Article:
An internal investigation by Broward County’s Fire Rescue division concluded that errors by emergency personnel may have caused the death of a Lauderhill man who suffocated after being “hog-tied” by Broward Sheriff’s Office deputies and county paramedics.
This death is from October 15, 2001, so it has been over a decade and everyone in EMS should be refusing to allow patients to be placed in the prone position following restraint. Hog tying should never even be considered.
The responsible way to manage someone who is combative is to chemically restrain the patient. Physical restraint is for the purpose of being able to inject the patient with the chemical restraint.
Should the medics have known better? Yes, but it was a decade ago and there are still EMS agencies that are not aggressive with chemical restraints.
This is the responsibility of the medical director. We are supposed to be trained and equipped to not make things worse. Clearly, we can make things much worse, if we do not have the right education and medication and protocols.
We should not be treating our excited delirium patients like animals in a rodeo. As medical people, we are supposed to be smarter than the patient with the malfunctioning brain.
Diabetes, head injury, stroke, hypoxia, hyperthermia, drugs, psych, et cetera. There are many possible reasons for this behavior. Our job is to sedate the patient with the least harm to everyone involved, including the patient.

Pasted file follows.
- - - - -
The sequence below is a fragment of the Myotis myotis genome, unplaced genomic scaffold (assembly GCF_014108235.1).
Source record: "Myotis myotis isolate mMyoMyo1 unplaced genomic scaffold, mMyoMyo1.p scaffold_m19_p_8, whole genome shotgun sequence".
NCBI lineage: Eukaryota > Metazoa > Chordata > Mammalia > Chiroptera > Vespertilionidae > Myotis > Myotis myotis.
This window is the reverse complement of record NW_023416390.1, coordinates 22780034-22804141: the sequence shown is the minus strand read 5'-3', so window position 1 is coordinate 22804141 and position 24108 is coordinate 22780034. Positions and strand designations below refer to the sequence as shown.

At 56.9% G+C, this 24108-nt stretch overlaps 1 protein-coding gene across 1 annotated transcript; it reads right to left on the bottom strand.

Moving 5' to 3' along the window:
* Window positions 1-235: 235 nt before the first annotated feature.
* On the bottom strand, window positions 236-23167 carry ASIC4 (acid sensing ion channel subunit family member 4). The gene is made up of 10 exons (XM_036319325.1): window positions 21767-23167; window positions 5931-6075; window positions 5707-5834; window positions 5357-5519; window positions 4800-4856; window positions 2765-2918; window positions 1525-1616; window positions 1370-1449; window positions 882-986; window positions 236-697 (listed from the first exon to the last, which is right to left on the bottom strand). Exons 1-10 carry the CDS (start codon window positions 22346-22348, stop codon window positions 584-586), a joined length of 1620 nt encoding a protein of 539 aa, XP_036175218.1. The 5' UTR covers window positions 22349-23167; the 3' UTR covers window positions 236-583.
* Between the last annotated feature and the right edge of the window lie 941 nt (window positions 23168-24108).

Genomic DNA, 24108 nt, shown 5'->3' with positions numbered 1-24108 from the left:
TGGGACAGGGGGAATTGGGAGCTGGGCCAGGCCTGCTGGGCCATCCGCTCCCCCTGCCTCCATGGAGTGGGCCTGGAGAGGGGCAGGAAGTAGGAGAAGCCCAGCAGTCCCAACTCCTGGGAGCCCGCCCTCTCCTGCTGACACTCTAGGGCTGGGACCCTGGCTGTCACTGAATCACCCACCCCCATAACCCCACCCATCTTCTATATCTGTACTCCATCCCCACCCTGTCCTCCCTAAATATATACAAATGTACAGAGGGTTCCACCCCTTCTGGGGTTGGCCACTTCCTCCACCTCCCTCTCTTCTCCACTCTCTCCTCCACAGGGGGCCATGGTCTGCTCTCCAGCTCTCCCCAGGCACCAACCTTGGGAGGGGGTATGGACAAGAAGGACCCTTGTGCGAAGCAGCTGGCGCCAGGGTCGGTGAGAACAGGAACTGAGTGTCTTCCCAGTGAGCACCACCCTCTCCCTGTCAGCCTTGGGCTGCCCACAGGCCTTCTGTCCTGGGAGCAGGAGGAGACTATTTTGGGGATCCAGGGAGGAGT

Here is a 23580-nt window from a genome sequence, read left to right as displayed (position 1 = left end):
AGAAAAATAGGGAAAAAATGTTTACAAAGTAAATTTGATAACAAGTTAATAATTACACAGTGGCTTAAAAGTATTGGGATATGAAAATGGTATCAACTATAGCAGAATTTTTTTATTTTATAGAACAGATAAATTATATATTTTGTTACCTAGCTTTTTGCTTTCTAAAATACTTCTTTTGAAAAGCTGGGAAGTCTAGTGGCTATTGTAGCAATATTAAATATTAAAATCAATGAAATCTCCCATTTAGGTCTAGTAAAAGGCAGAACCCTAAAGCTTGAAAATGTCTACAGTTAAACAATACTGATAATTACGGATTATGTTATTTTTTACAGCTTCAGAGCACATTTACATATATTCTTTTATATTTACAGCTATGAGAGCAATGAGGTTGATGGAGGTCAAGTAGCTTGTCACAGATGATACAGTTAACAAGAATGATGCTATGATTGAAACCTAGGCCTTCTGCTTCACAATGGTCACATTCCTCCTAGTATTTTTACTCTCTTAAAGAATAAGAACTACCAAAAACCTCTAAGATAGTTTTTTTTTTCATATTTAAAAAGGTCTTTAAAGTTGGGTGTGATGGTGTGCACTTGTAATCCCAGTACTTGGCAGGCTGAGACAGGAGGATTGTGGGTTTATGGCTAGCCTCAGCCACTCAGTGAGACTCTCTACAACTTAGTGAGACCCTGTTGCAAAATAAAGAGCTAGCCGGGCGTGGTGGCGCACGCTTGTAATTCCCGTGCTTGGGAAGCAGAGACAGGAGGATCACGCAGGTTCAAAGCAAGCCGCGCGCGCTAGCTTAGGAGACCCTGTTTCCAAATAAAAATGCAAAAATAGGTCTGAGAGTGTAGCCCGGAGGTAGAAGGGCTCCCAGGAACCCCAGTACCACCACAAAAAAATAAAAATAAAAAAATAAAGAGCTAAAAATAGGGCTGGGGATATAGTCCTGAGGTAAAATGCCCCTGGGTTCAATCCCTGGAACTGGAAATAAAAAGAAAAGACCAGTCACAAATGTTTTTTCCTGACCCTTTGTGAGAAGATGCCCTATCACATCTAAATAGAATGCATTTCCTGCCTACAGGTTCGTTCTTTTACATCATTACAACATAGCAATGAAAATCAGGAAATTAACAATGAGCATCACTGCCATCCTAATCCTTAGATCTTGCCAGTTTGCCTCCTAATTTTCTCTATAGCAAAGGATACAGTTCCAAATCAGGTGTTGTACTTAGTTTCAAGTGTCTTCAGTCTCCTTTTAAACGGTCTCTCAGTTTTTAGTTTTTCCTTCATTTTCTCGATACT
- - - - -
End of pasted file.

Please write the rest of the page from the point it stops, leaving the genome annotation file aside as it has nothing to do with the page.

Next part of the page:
Tasers protect everyone, including the patient, so it is safer for everyone if police use a Taser and then EMS sedates the patient. This is not likely to be effective unless aggressive doses of sedative are given.
Given the irrational and potentially violent, dangerous, and lethal behavior of an ExDS subject, any LEO interaction with a person in this situation risks significant injury or death to either the LEO or the ExDS subject who has a potentially lethal medical syndrome.
They point out that a perfect outcome is expected every time.
A perfect outcome is not possible every time.
One of the problems in dealing with excited delirium is that it looks easy, but only when it is done right.
Making the treatment of unstable patients look no more eventful than the treatment of stable patients is what good EMS is all about.
When we make it look easy, some people will claim that we over-reacted. We cannot go back and handle things differently, but we should not want to. Some conditions need to be approached as if they arfe life-threatening. Excited delirium is one of them.
Because it is life-threatening.
Our job is to try to prevent death, not to cause death. If we do not protect our excited delirium patients by aggressively sedating them, we will kill some of our patients.
 ‘Hog-tying’ death report faults Fla. medics
Report cites 9 ‘failures’ that it says cumulatively may have led to man’s death
By Elgin Jones
South Florida Times
April 19, 2012
Article Reprinted at EMS1.com
Dr. Joe Lex is one of the most sought after emergency medicine lecturers in the world. Listen to this and to the rest of his talks that are at Free Emergency Medicine Talks.
 White Paper Report on Excited Delirium Syndrome
ACEP Excited Delirium Task Force
Vilke GM, Debard ML, Chan TC, Ho JD, Dawes DM, Hall C, Curtis MD, Costello MW, Mash DC, Coffman SR, McMullen MJ, Metzger JC, Roberts JR, Sztajnkrcer MD, Henderson SO, Adler J, Czarnecki F, Heck J, Bozeman WP.
September 10, 2009
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